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Old Oct 31, 2007, 01:21 PM
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Portland, OR
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Wildcat

I replaced the mast and booms and first cross piece with carbon tubes. That took a lot of weight off. I'm not using the supplied ballast and after adding three ounces of lead to the sail winch hull to even them out it weighs 2.8 lbs. I have had my wildcat on the water twice now.
First time was light winds and it was a slug, my Victoria was faster. The second time was fairly breezy. The cat moved quite fast and accelerated quickly. I got one hull briefly out of the water a few times . The back end does lift a little burrying the bow but it didn't seem to want to pitchpole. Tacking presented problems but can be done easily with practice. There is a sweet spot for approach to the wind that makes it kind of on or off. It also doesn't point very well making it a little tough to retrieve. With practice it gets better and I reccomend this boat as being a fun model sailboat. I will probably put better sails on it though.
MikeV
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Old Nov 06, 2007, 11:03 AM
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Portland, OR
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More wildcat

Had the cat out again yesterday. I took it to the Columbia river where the wind was blowing a steady 15mph or so. I normally find rc sailing to be quite relaxing but this was adrenaline pumping total excitement. The sails don't have much shape so I made some battens out of thin plastic. This seemed to help a little in the lighter winds but they fell off in the heavier winds. With a steady wind you could keep it on one hull longer, that will take lots of practice though. In the sweet spot the boat just skipped along like it was planing. I moved all moveable weight in the hulls towards the back of the boat. I could get it to pitch pole on a broad reach but if you let the sails out it would recover nicely it seems like you have ample warning a head of time. I was going to replace the sails but now it looks like I need an A rig and a b rig, no way I want better sails in heavy wind. I'm going to try my after market Victoria sails on it in the light wind to see how it does. This boat is quirky but interesting to me. Any comments or suggestions would be appreciated.
MikeV
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Old Nov 06, 2007, 11:51 AM
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Asturias, Spain
Joined Mar 2001
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Mike, no doubt Dick L will be posting some comments soon. He seems to have an awsome knack of homing in on posts about multi-hulls. Meanwhile, enjoy your sailing.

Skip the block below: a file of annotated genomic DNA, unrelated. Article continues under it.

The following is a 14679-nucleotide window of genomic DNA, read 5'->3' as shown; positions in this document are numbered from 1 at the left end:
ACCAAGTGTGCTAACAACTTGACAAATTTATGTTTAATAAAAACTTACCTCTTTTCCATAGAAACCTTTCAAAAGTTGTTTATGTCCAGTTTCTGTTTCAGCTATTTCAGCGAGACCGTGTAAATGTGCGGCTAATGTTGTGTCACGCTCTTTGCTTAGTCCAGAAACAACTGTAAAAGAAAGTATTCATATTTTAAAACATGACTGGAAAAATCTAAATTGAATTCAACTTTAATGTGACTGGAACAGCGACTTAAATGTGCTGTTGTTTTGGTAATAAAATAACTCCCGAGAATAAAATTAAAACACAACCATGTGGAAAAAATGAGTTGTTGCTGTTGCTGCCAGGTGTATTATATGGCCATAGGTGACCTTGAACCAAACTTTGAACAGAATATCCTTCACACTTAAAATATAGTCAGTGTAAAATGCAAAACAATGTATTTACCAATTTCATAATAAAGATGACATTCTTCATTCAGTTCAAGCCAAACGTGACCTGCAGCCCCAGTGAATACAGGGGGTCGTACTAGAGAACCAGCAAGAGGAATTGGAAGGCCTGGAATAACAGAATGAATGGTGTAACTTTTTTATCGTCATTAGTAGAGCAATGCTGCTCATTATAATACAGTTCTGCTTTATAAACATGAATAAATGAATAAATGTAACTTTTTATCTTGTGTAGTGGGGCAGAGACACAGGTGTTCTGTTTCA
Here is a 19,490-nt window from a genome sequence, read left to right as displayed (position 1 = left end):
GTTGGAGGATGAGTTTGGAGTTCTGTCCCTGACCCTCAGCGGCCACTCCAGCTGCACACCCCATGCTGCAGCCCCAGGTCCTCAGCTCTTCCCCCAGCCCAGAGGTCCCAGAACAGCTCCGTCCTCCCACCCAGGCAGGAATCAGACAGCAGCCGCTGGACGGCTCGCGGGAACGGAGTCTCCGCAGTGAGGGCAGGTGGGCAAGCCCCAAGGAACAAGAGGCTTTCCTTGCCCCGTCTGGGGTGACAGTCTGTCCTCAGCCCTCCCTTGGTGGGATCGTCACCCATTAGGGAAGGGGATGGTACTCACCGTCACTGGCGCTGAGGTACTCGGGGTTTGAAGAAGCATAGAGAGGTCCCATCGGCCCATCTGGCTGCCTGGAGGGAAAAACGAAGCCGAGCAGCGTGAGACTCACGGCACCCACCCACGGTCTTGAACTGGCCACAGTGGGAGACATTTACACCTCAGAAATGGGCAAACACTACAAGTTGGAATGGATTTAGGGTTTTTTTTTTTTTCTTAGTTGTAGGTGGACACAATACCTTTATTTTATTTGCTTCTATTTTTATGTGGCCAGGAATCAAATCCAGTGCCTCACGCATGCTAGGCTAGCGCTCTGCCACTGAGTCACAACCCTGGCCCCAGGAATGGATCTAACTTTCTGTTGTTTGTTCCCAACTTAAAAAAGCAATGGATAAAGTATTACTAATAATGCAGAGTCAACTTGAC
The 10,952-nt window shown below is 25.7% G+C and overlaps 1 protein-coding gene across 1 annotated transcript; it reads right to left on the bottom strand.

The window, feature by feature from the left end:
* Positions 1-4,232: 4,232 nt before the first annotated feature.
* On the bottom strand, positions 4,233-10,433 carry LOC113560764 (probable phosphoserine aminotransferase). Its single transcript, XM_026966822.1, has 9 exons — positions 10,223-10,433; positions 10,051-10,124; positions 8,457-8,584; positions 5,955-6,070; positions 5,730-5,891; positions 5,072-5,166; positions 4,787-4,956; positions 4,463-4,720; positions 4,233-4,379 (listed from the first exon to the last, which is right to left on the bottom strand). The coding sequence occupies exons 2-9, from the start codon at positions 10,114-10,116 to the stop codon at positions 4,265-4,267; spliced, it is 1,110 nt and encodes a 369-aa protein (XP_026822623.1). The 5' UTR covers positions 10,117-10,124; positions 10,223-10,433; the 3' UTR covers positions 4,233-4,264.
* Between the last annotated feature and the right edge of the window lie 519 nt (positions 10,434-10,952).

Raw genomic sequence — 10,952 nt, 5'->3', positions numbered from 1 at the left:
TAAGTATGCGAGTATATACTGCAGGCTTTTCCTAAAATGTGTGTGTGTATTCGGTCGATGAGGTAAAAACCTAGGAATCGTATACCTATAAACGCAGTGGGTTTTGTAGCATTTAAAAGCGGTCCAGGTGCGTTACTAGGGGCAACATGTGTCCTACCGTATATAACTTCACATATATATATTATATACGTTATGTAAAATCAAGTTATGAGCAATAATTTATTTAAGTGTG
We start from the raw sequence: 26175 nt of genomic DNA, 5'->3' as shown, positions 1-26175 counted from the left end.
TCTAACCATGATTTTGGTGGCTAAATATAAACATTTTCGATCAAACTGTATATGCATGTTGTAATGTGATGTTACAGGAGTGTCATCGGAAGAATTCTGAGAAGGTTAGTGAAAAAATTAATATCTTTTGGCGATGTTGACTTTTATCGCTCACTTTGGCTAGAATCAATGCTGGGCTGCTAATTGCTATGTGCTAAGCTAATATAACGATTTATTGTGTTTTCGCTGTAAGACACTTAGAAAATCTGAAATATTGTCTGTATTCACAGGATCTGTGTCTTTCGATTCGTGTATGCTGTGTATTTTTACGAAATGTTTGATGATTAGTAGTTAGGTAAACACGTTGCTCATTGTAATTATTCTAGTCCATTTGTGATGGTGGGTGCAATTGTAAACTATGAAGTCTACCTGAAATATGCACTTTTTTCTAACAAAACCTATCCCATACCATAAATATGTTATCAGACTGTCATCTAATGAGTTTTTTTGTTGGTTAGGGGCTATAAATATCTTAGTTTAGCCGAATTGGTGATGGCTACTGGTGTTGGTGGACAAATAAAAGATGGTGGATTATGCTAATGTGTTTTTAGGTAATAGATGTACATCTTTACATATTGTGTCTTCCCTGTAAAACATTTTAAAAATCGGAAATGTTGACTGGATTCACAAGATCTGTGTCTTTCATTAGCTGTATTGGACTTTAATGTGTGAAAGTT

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Old Nov 06, 2007, 09:48 PM
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I'm not familiar with the design, does it have daggerboards? Do model cats do that?

My only advice will come from full size cat sailing.

In big breeze, you can't get battens that are too stiff. So that would mean on a model, much stiffer battens than you would expect will be FAST. I use up to 3/8'' fiberglass rod in my Hobie 16 which is by no means high performance. I think the Nacra 20 guys are using upwards of 5/8'' in the big stuff. Remember, as the apparent wind speed goes up (like multi's will make it do) the draft of the sails will get pushed back. That's really slow and REALLY draggy. Stiffer battens will keep the sails looking like they should.

Do you have pictures of the boat?
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Old Nov 07, 2007, 01:08 AM
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Here's a link

Victor Model Products make it. https://secure.victor-model.com/Prod...7780CAFC4002F2
I don't have any pictures of mine. I also spent many years sailing Hobies etc.
So I am sort of used to how they sail. I did think they pointed better than this one though. I will make some new battens tommorow.
MikeV
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Old Nov 07, 2007, 05:48 PM
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Quote:
Originally Posted by wamf
Any comments or suggestions would be appreciated.
MikeV
Hi Mike -

not sure what you are looking for as to comments or suggestions. There are few of these in any kind of competition (too small) and most seem to have been purchased for cabin/pool/small pond sailing. Of the two that I know about and am familiar with their modifications, it seems the owners have modifed the following:

1. Deeper boards and larger rudders for better pointing and more responsive steering in light winds.

2. One made his boards retractable so in heavier winds, he can reduce the amount of resistance, allowing the boat to "skid" sideways in gusts.

3. Better sails - or trimming them as flat as possible in heavy winds.

4. Carbon cross beams, mast and booms.

5. Use a very fast action servo, to handle both torque and speed. Most have gone to the Futaba drum winch, that will fit inside the hulls (tight) but at $150 or so from Tower Hobby (example) it is nearly the cost of the entire boat. Still, having a fast winch will allow sail trim to keep the boat on it's feet in heavy winds. If you go to a fast arm winch, you will probably wind up with the arm being above deck.

5. Add or modify a boom vang on the main so you can keep the boom flat, and leech (trailing edge) tight. Modify the outhaul on the boom ends to allow you to tighten the sails so they are flat and without much camber for strong winds. Combining a lot of outhaul, a lot of vang tension will help reduce the "power" in your sails and let you take advantage of the boats light weight and potential speed.